Friday, September 24, 2010


Before the iPod, there was the CD player.

Before that, there was the cassette tape.

Before that... There was the phonograph.

There are those whose mission is to bring the record back.

Harold Gold and his wife, Max, used to own Fantastic Records in Ardmore. It was a full-service music shop that specialized in old LPs. This was one of the regular haunts of my teenage years, and I sometimes wonder if Harold can remember that annoyking kid with glasses coming in every week asking about a new Todd Rundgren album.

A few years back, on a trip to Philly, I stopped by Plastic Fantastic and found that it had closed. I was sad, almost as if a part of my childhood had died.

I found out a couple of years ago that Harold and Max had resurrected their business in neighboring Bryn Mawr as Gold Million Records. They no longer offer digital music, but their collection of older forms is better than ever.

"We carry no CD's, and no DVD's. But we do carry reels and 8-tracks here. And, of course, vinyl is our specialty," says Harold Gold.

With half a million albums in stock, chances are they have anything you're looking for. They sell online and ship worldwide. What most people see as digital music's improvements, they don't agree.

"Digital music takes out the warmth. It takes out and cleans up all of the imperfections, all the idiosyncrasies of the music. Unfortunately it takes out a lot of what makes the music what it is. People are losing that in the transition."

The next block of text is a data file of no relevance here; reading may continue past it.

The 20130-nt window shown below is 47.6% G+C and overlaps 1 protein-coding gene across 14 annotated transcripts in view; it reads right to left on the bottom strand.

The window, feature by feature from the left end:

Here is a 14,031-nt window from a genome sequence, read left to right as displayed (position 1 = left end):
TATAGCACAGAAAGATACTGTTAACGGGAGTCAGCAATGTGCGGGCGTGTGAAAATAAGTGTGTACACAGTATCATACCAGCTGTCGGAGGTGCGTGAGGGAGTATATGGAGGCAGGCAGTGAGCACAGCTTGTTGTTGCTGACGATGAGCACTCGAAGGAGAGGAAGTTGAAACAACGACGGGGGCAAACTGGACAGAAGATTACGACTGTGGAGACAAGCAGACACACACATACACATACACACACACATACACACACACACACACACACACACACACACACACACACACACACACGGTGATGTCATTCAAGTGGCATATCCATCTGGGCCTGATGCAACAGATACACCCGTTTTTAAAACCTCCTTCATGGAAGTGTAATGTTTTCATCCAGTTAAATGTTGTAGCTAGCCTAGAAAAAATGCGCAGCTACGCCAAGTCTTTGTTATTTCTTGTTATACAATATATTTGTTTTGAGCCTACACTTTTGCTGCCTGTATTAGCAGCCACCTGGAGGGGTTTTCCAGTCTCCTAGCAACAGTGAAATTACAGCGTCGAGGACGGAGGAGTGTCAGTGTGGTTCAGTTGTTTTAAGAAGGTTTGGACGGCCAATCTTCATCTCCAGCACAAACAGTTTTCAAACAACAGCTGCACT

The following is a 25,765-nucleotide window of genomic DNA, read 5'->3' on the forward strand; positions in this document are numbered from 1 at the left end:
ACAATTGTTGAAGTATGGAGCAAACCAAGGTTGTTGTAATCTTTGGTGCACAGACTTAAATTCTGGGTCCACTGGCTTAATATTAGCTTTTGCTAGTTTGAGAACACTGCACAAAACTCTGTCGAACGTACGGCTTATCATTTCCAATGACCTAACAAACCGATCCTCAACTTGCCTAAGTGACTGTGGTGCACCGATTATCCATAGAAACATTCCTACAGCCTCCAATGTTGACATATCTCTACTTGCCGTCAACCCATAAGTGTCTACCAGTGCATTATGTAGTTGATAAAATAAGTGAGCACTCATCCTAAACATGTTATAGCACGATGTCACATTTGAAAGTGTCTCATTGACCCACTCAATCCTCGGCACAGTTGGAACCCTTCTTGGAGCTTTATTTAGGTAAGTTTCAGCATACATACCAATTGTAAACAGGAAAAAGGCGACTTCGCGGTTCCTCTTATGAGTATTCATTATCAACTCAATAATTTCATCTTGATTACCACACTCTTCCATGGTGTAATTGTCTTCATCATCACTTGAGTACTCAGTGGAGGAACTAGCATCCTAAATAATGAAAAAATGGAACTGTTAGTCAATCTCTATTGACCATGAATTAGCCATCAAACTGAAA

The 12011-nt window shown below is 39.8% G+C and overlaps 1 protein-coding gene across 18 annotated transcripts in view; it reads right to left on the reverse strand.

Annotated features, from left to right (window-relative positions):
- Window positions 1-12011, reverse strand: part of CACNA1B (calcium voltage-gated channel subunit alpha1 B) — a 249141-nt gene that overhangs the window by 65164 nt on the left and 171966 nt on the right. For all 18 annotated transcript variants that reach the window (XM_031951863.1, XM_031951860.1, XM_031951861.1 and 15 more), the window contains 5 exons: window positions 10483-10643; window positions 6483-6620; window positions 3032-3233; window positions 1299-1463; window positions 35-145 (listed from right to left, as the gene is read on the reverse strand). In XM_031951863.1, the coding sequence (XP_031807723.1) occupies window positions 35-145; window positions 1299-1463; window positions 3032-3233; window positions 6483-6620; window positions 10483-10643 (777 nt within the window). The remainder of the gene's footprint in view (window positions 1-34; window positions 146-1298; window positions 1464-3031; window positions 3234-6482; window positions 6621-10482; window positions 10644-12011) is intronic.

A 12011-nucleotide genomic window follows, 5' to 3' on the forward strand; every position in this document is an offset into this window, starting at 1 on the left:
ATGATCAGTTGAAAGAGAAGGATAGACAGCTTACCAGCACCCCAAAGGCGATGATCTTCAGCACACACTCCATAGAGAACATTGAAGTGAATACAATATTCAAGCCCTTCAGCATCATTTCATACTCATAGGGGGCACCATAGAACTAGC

Gold Million also offers what they call Cool Stuff Made From Records...unique gift items made from actual L-P's and album covers.

"We've created tissue boxes, jewelry boxes, desk accessories, home d├ęcor and fashion accessories made from original records."

The Beatles are the shop's number-one sellers, but jazz and classical also do well. And yes, some artists still release on vinyl.

"A lot of the new releases is on a higher-quality, thicker vinyl."

They also have a limited number of high-end music souvenirs like autographed guitars. The shop is at 851 Lancaster Avenue in downtown Bryn Mawr, open Wednesday through Sunday. For more information, phone 610-525-4500, or access their online store at

While I have not yet had the opportunity to visit the store, I am a semi-regular online customer, and recommend them highly.


  1. I had my first record player when I was 16 yrs, I have never been without music. the past four years I have had an Ipod and wouldn't be without it. I take it when out walking and it helps me along life;s way.
    Enjoyed your post most interesting.


  2. Yvonne-

    I, too have an iPod for portability, but could not live without my turntables and CD players.

    Hopefully, you still find time to listen to music on a "proper" system, as the iPod really does decrease the sound quality.

    My next two posts will get into this....

    Thanks for the comment,


  3. McLC ~
    I love Gold Million Record's coat of arms with the thingy in the middle for adapting 45s to a stereo spindle. (What the heck's that thing really called anyway? They were usually bright yellow.) Anyhow, that's a clever design.

    Has anyone ever figured out why they didn't just press 45s with an LP-sized center hole so one didn't need a "thingy" in order to play it on a standard turntable? What was up with that? It's almost like there was a conspiracy between the record labels and the thingy makers to sell us thingies. Were the record labels getting a kick-back from the thingy manufacturers, or what? (OK, maybe I'm just too conspiracy-minded, ...but really, WHAT WAS UP WID DAT?)

    ~ D-FensDogg
    'Loyal American Underground'